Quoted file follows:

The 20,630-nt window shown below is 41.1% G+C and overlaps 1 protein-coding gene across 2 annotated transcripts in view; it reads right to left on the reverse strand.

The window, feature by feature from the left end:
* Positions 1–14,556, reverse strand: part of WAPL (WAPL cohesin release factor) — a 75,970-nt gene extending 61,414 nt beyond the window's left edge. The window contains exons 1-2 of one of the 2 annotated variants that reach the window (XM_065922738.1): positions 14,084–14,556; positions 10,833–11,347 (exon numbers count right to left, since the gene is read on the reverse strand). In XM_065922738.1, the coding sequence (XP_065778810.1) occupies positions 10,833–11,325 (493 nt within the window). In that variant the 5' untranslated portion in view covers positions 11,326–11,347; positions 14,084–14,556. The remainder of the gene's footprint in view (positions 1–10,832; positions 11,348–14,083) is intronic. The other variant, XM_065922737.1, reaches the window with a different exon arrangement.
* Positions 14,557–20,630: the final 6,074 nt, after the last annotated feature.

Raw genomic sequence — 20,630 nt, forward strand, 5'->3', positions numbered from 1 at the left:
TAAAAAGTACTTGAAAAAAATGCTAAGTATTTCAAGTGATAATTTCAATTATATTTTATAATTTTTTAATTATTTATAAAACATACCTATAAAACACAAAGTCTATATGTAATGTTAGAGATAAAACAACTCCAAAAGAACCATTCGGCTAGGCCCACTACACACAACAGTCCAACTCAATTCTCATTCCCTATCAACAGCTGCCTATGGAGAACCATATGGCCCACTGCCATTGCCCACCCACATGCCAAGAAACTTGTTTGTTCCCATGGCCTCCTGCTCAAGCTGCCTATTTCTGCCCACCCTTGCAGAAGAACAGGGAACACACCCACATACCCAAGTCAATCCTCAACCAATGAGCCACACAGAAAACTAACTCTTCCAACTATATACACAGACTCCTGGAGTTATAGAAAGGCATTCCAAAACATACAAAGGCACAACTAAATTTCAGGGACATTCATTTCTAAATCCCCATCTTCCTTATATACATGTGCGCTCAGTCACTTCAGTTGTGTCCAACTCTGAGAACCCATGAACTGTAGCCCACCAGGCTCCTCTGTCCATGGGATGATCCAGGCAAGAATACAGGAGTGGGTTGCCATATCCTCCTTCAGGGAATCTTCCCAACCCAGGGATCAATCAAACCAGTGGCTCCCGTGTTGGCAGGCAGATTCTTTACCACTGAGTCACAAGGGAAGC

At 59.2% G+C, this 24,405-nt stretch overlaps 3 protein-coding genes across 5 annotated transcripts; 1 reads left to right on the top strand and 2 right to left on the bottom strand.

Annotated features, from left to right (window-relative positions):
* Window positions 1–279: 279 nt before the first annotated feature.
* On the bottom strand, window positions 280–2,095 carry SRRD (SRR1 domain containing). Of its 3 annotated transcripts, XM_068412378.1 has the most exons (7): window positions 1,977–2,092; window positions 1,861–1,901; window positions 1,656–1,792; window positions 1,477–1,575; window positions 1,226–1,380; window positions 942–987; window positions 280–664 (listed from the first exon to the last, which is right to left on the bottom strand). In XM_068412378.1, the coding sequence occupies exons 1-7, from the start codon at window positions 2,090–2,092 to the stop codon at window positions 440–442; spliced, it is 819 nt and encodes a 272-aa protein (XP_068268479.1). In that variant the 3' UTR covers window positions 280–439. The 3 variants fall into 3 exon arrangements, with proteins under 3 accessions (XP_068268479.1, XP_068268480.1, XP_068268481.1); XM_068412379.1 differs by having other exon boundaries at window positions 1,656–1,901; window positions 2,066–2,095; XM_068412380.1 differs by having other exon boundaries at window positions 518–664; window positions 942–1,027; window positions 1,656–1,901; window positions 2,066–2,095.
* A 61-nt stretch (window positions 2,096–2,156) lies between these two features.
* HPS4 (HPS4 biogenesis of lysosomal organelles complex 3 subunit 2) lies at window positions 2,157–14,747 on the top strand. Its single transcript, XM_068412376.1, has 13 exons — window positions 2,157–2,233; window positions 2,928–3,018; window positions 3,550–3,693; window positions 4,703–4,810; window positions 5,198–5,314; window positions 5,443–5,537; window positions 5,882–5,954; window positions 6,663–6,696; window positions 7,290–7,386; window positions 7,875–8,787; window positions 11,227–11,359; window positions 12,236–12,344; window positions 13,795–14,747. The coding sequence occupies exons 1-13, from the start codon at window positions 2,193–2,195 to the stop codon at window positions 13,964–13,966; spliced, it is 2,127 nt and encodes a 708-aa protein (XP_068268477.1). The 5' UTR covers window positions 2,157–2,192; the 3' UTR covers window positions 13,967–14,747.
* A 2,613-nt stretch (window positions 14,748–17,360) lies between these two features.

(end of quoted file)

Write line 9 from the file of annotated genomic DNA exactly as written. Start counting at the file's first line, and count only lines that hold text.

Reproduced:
* Window positions 1–279: 279 nt before the first annotated feature.